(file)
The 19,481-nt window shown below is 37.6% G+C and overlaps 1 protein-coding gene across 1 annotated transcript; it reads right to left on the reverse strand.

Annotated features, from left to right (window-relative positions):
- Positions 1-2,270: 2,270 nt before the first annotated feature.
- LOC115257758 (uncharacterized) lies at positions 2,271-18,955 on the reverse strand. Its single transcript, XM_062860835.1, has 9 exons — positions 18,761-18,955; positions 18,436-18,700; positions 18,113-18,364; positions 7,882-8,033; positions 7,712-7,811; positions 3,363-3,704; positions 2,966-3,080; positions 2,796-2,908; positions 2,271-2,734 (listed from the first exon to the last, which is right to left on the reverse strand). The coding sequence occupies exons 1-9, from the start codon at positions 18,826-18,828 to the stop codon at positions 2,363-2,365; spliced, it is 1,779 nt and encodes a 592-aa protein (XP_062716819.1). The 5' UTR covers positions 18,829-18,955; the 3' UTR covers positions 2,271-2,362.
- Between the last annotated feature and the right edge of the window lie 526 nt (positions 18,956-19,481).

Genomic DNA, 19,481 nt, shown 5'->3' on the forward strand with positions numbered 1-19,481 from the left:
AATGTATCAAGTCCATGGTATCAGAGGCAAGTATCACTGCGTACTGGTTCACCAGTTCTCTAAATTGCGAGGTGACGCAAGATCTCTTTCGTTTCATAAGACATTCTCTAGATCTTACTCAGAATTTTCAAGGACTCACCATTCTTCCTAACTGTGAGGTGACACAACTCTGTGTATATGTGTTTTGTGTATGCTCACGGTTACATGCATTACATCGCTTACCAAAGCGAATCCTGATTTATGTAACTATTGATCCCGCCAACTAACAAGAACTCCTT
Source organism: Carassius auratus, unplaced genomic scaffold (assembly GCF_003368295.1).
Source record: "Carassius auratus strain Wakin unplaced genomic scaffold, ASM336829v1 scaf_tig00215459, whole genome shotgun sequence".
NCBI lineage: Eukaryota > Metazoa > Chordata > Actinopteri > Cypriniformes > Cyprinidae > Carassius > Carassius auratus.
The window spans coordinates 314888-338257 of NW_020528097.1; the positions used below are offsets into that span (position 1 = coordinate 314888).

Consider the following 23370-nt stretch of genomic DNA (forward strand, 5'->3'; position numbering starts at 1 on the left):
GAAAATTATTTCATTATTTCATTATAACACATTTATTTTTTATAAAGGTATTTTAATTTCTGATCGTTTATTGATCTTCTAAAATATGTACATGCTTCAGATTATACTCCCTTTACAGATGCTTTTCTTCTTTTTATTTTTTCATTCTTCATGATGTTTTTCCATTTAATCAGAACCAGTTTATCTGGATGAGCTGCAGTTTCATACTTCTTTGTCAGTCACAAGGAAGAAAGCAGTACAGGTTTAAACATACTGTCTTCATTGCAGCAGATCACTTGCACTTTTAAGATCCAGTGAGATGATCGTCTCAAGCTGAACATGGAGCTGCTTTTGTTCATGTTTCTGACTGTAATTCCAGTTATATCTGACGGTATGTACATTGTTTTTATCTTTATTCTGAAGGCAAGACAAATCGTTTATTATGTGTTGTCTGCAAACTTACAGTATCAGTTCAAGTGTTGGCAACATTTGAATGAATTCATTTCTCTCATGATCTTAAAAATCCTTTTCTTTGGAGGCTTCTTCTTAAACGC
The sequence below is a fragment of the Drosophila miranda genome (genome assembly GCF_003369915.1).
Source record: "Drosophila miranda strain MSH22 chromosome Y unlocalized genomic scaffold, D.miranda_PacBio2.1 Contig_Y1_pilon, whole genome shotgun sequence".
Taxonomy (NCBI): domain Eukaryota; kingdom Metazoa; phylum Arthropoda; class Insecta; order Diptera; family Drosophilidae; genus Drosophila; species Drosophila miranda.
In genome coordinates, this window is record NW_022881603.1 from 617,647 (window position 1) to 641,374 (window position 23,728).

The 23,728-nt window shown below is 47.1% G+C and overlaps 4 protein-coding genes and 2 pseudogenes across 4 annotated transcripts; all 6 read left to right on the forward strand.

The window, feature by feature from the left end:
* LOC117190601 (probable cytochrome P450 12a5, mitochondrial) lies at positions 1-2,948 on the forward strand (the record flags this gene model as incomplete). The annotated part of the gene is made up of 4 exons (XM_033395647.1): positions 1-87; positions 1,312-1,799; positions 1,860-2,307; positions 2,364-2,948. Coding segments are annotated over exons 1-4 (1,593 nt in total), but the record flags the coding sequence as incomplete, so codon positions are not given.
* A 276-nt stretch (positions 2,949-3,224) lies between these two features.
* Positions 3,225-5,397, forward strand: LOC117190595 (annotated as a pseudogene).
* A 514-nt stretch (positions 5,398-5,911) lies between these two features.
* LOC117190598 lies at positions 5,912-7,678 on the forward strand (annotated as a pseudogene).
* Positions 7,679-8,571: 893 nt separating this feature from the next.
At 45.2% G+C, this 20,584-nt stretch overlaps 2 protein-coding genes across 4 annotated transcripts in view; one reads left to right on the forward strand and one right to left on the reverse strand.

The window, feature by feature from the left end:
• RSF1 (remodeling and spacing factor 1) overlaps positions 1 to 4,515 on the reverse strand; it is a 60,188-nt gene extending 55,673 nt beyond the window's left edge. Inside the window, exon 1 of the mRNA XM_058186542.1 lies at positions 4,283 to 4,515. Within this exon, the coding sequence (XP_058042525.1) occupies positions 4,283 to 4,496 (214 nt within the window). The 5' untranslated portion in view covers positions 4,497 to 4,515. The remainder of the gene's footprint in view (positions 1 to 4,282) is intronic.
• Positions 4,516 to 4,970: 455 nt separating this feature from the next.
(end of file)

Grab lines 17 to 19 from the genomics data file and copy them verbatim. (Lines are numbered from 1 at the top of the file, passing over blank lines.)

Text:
In genome coordinates, this window is record NW_022881603.1 from 617,647 (window position 1) to 641,374 (window position 23,728).

The 23,728-nt window shown below is 47.1% G+C and overlaps 4 protein-coding genes and 2 pseudogenes across 4 annotated transcripts; all 6 read left to right on the forward strand.

The window, feature by feature from the left end: